• Health: As always, the four pillars of health that one of my inspirations, Dr. Ranjan Chatterjee talks about – nutrition, exercise, sleep and stress management – are something that I try to keep in balance each and every day. Of all the four, sleep is what I find I need to work on improving the most, and second is stress management. Makes sense when you consider my day job! So for 2018, those are my two pillars I’ll be focusing on. Minimum 7.5 hours of sleep a night, and working on seeing stress for what it really is – a circumstance, a situation, and adjusting my reaction to it to one of acceptance and productivity, NOT panic. For nutrition and exercise, I’ve always been an active person (I’m very bad at boredom) and I love my diet the way it is right now. I’ll be taking on a new fitness challenge by joining F45 in Dublin (at the IFSC for anyone Dublin-based, opens January 3rd, come join me!) which is really exciting. Aside from that, I want to run more regularly, and work on lifting heavier this year. Again, all easier said than done, but didn’t I say what challenges us changes us?

happy-new-year-2018-quotes.jpg (640×452)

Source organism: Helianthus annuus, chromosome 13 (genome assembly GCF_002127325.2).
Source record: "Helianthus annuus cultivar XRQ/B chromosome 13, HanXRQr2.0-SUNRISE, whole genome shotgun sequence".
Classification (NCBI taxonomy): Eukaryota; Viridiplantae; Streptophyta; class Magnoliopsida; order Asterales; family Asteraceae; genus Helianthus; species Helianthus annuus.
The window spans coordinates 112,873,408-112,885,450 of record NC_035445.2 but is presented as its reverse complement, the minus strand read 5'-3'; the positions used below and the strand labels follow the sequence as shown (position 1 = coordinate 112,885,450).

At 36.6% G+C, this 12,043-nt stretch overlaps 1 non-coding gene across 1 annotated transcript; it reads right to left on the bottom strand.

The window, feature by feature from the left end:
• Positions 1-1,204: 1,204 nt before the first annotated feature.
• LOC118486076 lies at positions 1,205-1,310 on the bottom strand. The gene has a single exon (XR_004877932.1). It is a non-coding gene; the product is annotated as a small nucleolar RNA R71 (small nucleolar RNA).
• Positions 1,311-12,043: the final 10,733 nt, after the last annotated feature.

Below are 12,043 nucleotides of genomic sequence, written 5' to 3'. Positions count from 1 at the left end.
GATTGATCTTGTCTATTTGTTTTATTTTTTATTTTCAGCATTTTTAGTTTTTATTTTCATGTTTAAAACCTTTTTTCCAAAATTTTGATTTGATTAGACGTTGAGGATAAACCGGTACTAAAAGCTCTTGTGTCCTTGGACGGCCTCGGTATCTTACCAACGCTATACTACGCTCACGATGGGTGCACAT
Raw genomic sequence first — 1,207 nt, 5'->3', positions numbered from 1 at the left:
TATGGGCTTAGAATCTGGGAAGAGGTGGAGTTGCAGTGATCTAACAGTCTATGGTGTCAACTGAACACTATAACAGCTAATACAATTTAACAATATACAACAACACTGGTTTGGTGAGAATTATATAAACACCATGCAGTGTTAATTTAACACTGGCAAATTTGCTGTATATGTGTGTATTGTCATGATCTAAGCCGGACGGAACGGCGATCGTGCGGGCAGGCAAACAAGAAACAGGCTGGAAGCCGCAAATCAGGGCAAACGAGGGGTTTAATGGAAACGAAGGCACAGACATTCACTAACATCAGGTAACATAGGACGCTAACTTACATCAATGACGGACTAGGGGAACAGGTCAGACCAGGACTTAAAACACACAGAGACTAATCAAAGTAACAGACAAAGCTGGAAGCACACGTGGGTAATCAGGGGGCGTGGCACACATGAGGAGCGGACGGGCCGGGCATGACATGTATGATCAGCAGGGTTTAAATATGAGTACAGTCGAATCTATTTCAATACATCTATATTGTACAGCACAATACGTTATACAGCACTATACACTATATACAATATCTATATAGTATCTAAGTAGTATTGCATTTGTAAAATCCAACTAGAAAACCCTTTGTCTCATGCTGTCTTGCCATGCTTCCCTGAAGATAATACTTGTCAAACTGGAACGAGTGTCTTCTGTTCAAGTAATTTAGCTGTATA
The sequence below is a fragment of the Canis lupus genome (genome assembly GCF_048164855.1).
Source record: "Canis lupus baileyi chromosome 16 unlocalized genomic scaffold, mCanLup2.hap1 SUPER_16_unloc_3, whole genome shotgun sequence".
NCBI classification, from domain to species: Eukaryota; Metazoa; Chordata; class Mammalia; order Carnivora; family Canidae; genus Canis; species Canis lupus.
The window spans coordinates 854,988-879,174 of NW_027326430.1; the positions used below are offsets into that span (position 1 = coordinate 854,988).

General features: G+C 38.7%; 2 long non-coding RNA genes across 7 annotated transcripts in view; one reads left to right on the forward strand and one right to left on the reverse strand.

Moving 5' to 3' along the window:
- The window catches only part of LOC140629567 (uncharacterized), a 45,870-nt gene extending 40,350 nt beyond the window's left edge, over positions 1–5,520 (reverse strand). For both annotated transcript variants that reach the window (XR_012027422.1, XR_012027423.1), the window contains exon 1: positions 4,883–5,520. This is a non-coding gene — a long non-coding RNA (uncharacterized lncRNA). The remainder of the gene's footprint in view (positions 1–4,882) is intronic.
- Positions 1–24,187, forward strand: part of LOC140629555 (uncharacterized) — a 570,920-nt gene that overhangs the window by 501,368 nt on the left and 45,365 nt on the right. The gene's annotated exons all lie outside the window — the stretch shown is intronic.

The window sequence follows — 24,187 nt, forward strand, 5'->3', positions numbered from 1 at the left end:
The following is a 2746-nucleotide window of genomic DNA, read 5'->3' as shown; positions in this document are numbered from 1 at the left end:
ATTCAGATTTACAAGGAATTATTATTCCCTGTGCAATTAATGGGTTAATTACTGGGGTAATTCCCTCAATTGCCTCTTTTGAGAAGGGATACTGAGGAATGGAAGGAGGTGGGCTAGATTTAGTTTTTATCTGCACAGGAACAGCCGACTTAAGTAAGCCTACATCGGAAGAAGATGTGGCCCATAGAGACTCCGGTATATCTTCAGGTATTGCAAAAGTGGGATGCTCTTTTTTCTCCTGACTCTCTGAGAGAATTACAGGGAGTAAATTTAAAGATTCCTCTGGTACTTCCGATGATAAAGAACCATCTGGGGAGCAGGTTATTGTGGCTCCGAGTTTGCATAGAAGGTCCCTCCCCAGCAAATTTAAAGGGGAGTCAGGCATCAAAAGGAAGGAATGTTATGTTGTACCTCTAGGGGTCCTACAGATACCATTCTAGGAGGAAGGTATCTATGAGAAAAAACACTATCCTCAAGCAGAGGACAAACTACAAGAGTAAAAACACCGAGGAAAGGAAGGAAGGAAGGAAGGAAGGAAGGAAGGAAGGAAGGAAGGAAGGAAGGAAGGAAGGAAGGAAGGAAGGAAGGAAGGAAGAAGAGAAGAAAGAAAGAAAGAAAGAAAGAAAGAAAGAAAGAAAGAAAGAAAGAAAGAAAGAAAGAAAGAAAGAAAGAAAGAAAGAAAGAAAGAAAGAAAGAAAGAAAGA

And that is a wrap gang – goodbye and thank you to 2017, and hello and welcome to 2018! I have a really, really good feeling about this year. I can’t describe it, but it’s going to be special, I just know it. What are YOUR goals for 2018??? What were your 2017 highs and lows? Leave a comment, send me a DM or email, let me know! Happy New Year to all of you beautiful people – let’s make 2018 ours.

Ciara x

2 thoughts on “New Year, Same Me – Gratitude & Goals for 2018

  1. Karl Daly says:

    Em Ciara I’ve news for you…it’s only Dec 31st 😂

    Metis Ireland Financial Planning Ltd t/a Metis Ireland is regulated by the Central Bank of Ireland.



  2. marie says:

    Happy 2018 Ciara ! You have amazing goals and intentions (I prefer intentions rather than resolutions) for this new year ! Thank you for sharing your knowledge #sharingiscaring, and I hope to read more of your personal reflections in 2018 ! As I spent one year in Australia – my best year so far – I can only encourage you to go there ! xx


Leave a Reply

Fill in your details below or click an icon to log in: Logo

You are commenting using your account. Log Out /  Change )

Facebook photo

You are commenting using your Facebook account. Log Out /  Change )

Connecting to %s